As we move into a new decade, club owners are bracing themselves for the next wave of fitness programming. If the recent past is any guide, the path ahead is unpredictable and volatile. Clubs have to be ready to embrace diversity in all forms.
That’s reflected in IHRSA research. According to new data in 2019 IHRSA Health Club Consumer Report, younger demographics such as Millennials, a sometimes fickle consumer group and the most important demographic for health clubs, are more likely to gravitate to HIIT, yoga, and cardio kickboxing classes than older members. They’re also less likely to stick around a single facility in the absence of a complete offering, choosing to follow their passion to multiple training outlets.
In other words, they aren’t being effectively converted to the coveted “Core Users” club owners want as regulars. Core Users utilize clubs from 100-149 times during a single year, and they're crucial to industry success. Says IHRSA researchers: “Empirical data indicates that Core Users are the most likely to remain members, and possibly the most likely to spend on additional services….”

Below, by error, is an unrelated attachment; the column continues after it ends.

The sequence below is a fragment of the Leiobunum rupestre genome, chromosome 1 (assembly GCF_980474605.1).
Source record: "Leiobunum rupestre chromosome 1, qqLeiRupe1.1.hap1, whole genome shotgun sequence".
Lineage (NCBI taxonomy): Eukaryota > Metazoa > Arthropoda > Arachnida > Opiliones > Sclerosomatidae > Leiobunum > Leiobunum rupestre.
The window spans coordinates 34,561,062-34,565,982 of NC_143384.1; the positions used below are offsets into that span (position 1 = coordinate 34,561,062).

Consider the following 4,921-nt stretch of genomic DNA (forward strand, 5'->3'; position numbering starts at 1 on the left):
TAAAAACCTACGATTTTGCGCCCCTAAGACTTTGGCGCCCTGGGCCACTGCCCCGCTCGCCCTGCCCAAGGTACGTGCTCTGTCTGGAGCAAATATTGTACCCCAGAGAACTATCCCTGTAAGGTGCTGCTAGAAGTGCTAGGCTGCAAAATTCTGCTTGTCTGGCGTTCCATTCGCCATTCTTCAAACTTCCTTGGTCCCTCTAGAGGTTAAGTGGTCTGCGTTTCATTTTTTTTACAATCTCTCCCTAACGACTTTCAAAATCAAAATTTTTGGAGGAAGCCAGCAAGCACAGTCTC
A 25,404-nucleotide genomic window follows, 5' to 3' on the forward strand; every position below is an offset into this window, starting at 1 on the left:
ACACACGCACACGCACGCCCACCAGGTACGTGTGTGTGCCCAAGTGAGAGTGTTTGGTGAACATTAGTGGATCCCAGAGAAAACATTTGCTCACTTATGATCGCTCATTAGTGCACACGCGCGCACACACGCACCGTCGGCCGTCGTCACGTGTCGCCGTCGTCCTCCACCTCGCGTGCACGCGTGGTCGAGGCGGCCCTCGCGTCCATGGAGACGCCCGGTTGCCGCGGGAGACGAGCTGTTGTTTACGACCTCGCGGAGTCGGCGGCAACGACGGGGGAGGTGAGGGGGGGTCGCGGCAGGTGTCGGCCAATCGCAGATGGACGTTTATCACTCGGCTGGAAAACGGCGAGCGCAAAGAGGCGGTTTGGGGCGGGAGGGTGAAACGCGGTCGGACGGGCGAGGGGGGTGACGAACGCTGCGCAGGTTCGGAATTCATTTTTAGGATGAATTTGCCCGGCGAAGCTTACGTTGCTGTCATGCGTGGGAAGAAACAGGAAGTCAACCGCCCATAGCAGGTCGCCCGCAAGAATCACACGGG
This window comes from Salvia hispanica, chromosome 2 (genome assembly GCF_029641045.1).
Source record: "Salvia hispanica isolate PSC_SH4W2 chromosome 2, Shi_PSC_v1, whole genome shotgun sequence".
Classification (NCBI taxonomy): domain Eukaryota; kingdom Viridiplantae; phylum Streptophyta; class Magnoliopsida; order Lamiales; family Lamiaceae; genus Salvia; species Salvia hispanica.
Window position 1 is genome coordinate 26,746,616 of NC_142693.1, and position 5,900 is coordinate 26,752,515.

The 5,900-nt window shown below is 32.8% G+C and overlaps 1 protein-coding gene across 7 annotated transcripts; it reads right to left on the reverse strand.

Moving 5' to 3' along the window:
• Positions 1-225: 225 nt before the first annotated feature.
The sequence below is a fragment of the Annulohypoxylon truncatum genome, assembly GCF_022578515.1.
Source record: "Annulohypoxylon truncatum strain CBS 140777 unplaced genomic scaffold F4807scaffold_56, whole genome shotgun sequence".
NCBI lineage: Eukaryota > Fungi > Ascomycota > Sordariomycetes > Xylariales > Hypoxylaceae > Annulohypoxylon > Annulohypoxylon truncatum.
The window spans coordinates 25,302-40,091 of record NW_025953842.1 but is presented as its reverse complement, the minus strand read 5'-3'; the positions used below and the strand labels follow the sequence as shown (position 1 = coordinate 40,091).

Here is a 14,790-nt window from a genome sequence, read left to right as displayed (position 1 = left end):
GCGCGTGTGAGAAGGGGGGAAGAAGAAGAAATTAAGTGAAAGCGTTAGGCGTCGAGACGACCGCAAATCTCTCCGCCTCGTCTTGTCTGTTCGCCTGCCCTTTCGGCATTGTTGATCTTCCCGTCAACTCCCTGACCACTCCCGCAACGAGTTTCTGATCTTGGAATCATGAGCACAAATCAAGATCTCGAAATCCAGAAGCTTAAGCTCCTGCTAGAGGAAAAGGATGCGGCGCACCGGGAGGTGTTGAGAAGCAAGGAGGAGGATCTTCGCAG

IHRSA’s report also points out that “Boutique fitness studio members (7%) were the least likely to be classified as Infrequent Users….” With boutiques offering a single type of workout, this tells you that once a member finds a specific experience they love, they’ll keep coming back.
This puts pressure on general multipurpose and fitness-only facilities to service those members who are passionate about specialty workouts, like yoga, boxing, or barre, while still enjoying the conveniences of a traditional club. Is there a way to service all of these members under one roof with limited space and budget for live instructors?